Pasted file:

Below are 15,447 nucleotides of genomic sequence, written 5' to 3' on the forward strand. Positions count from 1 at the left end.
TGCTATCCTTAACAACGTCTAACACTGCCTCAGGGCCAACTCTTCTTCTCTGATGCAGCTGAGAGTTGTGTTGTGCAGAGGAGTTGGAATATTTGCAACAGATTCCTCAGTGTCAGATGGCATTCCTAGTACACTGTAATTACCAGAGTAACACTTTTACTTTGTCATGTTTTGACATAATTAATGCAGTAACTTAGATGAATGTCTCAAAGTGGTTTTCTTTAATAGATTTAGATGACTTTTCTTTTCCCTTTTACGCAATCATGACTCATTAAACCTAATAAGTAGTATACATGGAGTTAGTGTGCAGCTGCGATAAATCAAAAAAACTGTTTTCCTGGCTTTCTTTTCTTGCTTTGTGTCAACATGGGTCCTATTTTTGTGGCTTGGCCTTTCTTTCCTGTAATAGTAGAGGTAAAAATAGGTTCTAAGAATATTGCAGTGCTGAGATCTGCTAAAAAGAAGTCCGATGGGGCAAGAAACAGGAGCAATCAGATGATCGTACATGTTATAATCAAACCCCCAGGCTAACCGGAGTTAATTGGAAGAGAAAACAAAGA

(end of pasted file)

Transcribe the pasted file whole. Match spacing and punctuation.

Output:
Below are 15,447 nucleotides of genomic sequence, written 5' to 3' on the forward strand. Positions count from 1 at the left end.
TGCTATCCTTAACAACGTCTAACACTGCCTCAGGGCCAACTCTTCTTCTCTGATGCAGCTGAGAGTTGTGTTGTGCAGAGGAGTTGGAATATTTGCAACAGATTCCTCAGTGTCAGATGGCATTCCTAGTACACTGTAATTACCAGAGTAACACTTTTACTTTGTCATGTTTTGACATAATTAATGCAGTAACTTAGATGAATGTCTCAAAGTGGTTTTCTTTAATAGATTTAGATGACTTTTCTTTTCCCTTTTACGCAATCATGACTCATTAAACCTAATAAGTAGTATACATGGAGTTAGTGTGCAGCTGCGATAAATCAAAAAAACTGTTTTCCTGGCTTTCTTTTCTTGCTTTGTGTCAACATGGGTCCTATTTTTGTGGCTTGGCCTTTCTTTCCTGTAATAGTAGAGGTAAAAATAGGTTCTAAGAATATTGCAGTGCTGAGATCTGCTAAAAAGAAGTCCGATGGGGCAAGAAACAGGAGCAATCAGATGATCGTACATGTTATAATCAAACCCCCAGGCTAACCGGAGTTAATTGGAAGAGAAAACAAAGA